Philip Pullman’s ‘La Belle Sauvage’: he’s back at his thrilling best

First read: 22 years after ‘Northern Lights’, part 1 of ‘The Book of Dust’ trilogy is worth waiting for

Philip Pullman: described The Book of Dust as neither a sequel nor a prequel but an equel to His Dark Materials. Photograph: Michael Leckie

Philip Pullman: described The Book of Dust as neither a sequel nor a prequel but an equel to His Dark Materials. Photograph: Michael Leckie

 

Twenty-two years after the publication of Northern Lights, Philip Pullman returns to the epic parallel world of His Dark Materials in La Belle Sauvage, the first volume of The Book of Dust.

Pullman described The Book of Dust as neither a sequel nor a prequel but an equel to His Dark Materials. Nevertheless, it is a story underpinned by the same concerns of its predecessor with religion, science and politics.

Readers are reintroduced early on to familiar characters, plot lines and themes. There is discussion of Lyra’s parents, Lord Asriel and Mrs Coulter; the Magisterium and its political power; the nature of Dust; the mysteries of the alethiometer; and the relationship between humans and their dæmons.

While La Belle Sauvage starts with recapitulation, and less dramatically than its predecessor – who can forget the bold opening line of Northern Lights: “Lyra and her daemon moved through the darkening Hall, taking care to keep to one side, out of sight of the kitchen” – it gains momentum.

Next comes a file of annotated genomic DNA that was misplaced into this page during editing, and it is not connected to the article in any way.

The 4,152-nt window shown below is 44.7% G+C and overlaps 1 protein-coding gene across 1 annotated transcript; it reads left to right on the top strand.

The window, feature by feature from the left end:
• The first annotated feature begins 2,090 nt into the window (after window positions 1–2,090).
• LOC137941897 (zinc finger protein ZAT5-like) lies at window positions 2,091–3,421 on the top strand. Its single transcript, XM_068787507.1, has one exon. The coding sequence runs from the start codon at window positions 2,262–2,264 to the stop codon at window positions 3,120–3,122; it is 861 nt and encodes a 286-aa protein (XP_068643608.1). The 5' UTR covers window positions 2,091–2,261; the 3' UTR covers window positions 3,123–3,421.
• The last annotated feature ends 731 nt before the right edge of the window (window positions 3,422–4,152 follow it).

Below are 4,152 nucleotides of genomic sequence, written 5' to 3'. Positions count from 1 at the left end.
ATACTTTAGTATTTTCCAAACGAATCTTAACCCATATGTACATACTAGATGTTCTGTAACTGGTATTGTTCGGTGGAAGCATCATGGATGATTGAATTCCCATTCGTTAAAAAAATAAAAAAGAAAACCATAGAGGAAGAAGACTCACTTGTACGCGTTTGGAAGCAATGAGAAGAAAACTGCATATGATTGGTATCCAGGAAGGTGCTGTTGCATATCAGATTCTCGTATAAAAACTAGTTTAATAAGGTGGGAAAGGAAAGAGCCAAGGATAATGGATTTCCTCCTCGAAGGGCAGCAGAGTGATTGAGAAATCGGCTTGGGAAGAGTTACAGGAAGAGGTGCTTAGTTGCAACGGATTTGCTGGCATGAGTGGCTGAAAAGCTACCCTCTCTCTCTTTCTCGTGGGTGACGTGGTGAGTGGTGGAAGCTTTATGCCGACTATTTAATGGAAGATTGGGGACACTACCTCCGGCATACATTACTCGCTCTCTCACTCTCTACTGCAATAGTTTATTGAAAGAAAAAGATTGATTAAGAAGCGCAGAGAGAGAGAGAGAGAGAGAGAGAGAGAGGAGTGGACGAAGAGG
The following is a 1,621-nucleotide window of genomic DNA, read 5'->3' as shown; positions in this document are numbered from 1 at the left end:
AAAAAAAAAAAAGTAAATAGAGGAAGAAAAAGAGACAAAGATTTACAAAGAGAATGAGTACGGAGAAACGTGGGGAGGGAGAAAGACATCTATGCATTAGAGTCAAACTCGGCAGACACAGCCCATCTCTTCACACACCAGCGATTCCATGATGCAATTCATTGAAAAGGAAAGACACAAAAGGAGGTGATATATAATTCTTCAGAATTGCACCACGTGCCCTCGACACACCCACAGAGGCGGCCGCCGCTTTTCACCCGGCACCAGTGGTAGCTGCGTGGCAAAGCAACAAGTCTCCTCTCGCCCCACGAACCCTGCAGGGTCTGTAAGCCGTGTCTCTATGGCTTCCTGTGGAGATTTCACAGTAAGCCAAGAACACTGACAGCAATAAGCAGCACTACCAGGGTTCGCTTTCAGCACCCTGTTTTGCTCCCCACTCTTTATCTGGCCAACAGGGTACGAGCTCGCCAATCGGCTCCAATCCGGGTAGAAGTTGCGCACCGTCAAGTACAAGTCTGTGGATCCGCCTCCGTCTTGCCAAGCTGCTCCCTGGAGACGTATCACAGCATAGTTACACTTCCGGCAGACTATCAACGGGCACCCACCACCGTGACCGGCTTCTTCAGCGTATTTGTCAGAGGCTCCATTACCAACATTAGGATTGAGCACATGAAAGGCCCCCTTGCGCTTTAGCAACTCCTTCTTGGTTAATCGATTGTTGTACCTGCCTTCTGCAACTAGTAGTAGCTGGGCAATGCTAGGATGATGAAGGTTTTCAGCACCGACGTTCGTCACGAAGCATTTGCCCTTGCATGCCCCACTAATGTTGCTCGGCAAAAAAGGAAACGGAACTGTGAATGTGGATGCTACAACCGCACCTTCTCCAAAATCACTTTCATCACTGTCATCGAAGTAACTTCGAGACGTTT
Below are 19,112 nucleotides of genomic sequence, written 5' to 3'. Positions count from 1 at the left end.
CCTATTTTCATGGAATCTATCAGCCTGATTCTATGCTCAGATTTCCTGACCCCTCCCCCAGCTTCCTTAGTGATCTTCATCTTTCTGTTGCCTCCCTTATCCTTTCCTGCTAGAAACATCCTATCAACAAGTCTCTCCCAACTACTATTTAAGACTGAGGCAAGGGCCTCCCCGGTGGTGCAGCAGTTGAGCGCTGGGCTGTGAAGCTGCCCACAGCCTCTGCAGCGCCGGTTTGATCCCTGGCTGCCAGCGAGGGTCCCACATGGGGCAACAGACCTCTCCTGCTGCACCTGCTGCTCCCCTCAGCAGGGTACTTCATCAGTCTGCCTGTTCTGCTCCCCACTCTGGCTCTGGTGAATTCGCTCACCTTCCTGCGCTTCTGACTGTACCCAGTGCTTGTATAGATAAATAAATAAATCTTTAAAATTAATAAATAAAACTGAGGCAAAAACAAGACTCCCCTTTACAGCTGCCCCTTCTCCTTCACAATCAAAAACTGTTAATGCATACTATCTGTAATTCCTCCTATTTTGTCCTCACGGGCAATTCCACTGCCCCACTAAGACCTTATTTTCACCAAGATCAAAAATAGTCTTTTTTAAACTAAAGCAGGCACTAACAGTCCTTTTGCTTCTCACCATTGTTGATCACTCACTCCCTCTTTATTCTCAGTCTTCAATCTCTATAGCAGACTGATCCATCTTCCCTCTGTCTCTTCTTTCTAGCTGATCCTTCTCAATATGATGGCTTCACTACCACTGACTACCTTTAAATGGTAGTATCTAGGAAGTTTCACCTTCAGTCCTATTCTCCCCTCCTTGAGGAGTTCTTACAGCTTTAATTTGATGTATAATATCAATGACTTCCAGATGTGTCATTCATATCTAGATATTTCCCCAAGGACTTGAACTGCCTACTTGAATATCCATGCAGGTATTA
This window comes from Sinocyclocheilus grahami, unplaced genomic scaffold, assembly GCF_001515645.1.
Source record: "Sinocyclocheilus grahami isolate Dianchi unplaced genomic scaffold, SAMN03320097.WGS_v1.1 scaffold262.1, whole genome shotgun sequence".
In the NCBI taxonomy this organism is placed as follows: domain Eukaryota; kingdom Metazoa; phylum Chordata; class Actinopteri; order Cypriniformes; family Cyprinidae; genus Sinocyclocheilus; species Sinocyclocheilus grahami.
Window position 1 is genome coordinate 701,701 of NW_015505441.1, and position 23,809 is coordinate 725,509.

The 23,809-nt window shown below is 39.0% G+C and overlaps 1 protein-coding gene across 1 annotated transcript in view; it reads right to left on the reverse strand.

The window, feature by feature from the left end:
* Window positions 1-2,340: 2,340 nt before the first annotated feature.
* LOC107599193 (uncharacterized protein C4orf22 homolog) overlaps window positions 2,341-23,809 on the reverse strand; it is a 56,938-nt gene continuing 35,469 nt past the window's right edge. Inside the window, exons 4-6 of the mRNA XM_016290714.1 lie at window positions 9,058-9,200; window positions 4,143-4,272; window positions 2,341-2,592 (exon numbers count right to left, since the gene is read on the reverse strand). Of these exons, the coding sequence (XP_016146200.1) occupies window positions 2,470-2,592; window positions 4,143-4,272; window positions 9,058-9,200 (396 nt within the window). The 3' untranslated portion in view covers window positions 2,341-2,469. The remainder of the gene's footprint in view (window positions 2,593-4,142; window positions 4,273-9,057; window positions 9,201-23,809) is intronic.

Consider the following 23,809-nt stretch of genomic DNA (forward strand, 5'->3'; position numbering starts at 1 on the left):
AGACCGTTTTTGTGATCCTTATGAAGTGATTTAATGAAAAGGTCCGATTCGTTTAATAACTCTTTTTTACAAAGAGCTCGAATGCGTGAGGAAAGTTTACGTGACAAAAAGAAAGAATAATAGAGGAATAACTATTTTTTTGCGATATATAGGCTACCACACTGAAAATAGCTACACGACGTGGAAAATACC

As he did in His Dark Materials, Pullman draws on a vast array of literary sources, including Greek and Celtic mythology, the Bible and The Faerie Queene, to shape a story that is primarily driven by action and adventure.

Set in Pullman’s alternative Oxford, the work introduces a memorable 11-year-old protagonist, Malcolm Polstead, who inadvertently – at least at first – finds himself caught up in a mystery that involves the infant Lyra. When a catastrophic flood sees Malcolm forced to take up the role of Lyra’s protector, La Belle Sauvage comes into its own. Malcolm’s thrilling journey of discovery and self-discovery is evidence of Pullman at his best and will whet the appetites of readers for the next two volumes of The Book of Dust.

  • Keith O’Sullivan, who lectures in the School of English at Dublin City University, completed his doctorate on His Dark Materials. His full review of La Belle Sauvage will be published on October 28th
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